Speaking of the action, there’s plenty of it. These books rarely slow down but not in a “oh great, something else is happening now” sort of way. Everything that happens is interesting and integral to the story. No guys blowing things up or torturing other guys just for the sake of filling pages. And I have to say, despite the male-oriented, political intrigue, and espionage of the books—a tone of which I’m not generally a fan—I totally got into these. Hell, I’m not even American, but the idea of the U.S. government having a vampire at their disposal for national security purposes is totally compelling. So much so that I’m actually a little disappointed that this isn’t how things really are. Or maybe that’s just what they want me to think.
You’ve got to give Farnsworth points for creative villains as well. Whether we’re talking terrorists assembling their own Frankenstein monsters from dead soldier parts, a mysterious organization steeped in the occult, or Lovecraftian lizard-creatures, you’ll never be bored by run-of-the-mill baddies in this series. And let’s face it—since vampires are the monster-of-the-moment—it’s nice that Farnsworth went outside the box for his other paranormal creatures. He even gave Cade an intriguing nemesis: the immortal and inhumanly evil scientist Dr. Johann Konrad. He might just be the most disturbing villain ever, not least because, despite his immortality, he’s a human being and not some supernatural nightmare. (His scenes are the ones that most merit viewer discretion.) How disturbing is this guy? Let’s just say that working for the Nazis was not necessarily the worst thing he’s ever done.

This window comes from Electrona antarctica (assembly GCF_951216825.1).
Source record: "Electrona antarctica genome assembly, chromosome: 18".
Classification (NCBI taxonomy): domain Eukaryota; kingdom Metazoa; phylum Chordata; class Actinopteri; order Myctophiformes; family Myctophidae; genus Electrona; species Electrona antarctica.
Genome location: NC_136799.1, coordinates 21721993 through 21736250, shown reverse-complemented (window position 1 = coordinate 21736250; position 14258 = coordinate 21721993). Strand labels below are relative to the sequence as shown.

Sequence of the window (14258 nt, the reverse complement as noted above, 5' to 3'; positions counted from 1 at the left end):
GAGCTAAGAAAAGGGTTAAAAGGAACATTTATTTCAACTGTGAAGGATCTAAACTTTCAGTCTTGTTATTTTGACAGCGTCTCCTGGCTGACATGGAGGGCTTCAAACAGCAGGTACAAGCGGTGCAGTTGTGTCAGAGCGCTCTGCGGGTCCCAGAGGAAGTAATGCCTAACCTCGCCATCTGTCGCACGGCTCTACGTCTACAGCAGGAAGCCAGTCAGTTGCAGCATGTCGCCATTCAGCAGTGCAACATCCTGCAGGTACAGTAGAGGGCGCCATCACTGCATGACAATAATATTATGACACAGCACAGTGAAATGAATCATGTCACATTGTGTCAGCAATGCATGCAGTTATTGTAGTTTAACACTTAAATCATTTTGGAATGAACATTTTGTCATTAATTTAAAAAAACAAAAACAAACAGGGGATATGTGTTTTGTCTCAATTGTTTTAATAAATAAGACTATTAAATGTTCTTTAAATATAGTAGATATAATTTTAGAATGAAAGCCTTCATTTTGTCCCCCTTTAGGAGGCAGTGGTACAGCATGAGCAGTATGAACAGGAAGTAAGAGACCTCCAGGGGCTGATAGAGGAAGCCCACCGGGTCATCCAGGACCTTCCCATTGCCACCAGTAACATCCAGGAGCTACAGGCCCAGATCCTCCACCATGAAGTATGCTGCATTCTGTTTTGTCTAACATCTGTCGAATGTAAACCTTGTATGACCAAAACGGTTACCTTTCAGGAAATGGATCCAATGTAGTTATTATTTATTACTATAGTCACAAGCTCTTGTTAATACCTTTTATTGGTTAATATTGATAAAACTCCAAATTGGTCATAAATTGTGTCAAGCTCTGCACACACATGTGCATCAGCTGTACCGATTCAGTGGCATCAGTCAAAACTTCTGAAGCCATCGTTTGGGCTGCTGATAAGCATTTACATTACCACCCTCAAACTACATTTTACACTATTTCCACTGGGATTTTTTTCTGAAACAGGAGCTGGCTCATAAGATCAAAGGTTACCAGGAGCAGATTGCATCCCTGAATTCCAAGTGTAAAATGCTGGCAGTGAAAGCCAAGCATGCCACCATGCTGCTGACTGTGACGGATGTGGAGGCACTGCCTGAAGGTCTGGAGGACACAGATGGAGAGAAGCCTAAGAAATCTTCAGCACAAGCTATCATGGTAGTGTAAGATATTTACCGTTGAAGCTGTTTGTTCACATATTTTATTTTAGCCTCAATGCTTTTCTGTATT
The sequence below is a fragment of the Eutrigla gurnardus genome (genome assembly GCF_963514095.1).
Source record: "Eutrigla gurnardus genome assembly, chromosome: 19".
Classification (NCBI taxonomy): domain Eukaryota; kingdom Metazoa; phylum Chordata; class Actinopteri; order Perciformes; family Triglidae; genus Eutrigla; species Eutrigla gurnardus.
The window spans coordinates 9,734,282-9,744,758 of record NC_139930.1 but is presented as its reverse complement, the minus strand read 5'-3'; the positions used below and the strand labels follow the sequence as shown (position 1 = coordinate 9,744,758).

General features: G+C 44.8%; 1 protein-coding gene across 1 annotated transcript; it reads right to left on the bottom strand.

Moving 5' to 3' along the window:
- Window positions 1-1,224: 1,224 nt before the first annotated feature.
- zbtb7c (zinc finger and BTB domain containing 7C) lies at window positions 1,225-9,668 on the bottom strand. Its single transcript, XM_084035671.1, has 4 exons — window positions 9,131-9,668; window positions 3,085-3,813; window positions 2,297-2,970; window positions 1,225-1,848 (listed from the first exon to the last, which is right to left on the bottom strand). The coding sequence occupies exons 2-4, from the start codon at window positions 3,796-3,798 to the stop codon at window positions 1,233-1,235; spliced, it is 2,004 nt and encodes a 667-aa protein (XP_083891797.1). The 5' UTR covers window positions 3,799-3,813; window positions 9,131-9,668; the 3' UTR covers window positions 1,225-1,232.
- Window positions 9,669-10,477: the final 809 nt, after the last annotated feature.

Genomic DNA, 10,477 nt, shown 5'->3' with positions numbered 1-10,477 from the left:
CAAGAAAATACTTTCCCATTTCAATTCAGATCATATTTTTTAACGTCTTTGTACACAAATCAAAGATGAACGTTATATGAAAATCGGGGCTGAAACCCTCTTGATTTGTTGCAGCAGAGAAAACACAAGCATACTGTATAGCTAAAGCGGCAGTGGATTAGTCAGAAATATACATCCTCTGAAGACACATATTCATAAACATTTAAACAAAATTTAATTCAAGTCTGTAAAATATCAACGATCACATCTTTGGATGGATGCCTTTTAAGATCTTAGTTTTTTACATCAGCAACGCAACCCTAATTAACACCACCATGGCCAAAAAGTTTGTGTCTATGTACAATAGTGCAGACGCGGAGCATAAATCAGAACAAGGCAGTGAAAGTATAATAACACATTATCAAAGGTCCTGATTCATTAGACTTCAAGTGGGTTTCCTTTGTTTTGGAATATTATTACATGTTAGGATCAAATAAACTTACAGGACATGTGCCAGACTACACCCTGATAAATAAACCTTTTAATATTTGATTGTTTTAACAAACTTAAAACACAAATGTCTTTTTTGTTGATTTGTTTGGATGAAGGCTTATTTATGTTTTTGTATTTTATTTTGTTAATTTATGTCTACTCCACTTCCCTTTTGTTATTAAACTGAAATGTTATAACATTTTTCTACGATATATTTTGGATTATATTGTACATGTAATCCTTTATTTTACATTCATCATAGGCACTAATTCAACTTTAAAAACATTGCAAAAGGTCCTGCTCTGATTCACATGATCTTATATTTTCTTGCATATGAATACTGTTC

And last but not least—literally—Farnsworth knows how to write a satisfying ending. Having read far too many books (particularly series) that are incapable of a good finish, this is a feature of the Nathaniel Cade novels that should not be underestimated. The current storyline gets wrapped up, although the overall story arc, being a more complex animal, is treated with the respect it deserves. The bad deeds don’t go unpunished. And if you’re feeling anxious for the next Cade novel, it’s not because the last one left you hanging in a torment of loose ends and teasers. It’s because you really can’t wait to read what happens next.
Am I a Farnsworth fangirl? I would say so. After all I did just spend the last thousand-or-so words raving about him. But it’s well-deserved rave. The man writes compelling, well-crafted stories; memorable characters; properly villainous villains; creative paranormal elements—and there’s a vampire too. Seriously—what’s not to love?
When Aspasia Bissas isn’t gushing over Nathaniel Cade she’s usually reading about, writing about, or watching vampires. You can read some of her ramblings on her blog Blood Lines, including reviews of the Nathaniel Cade novels.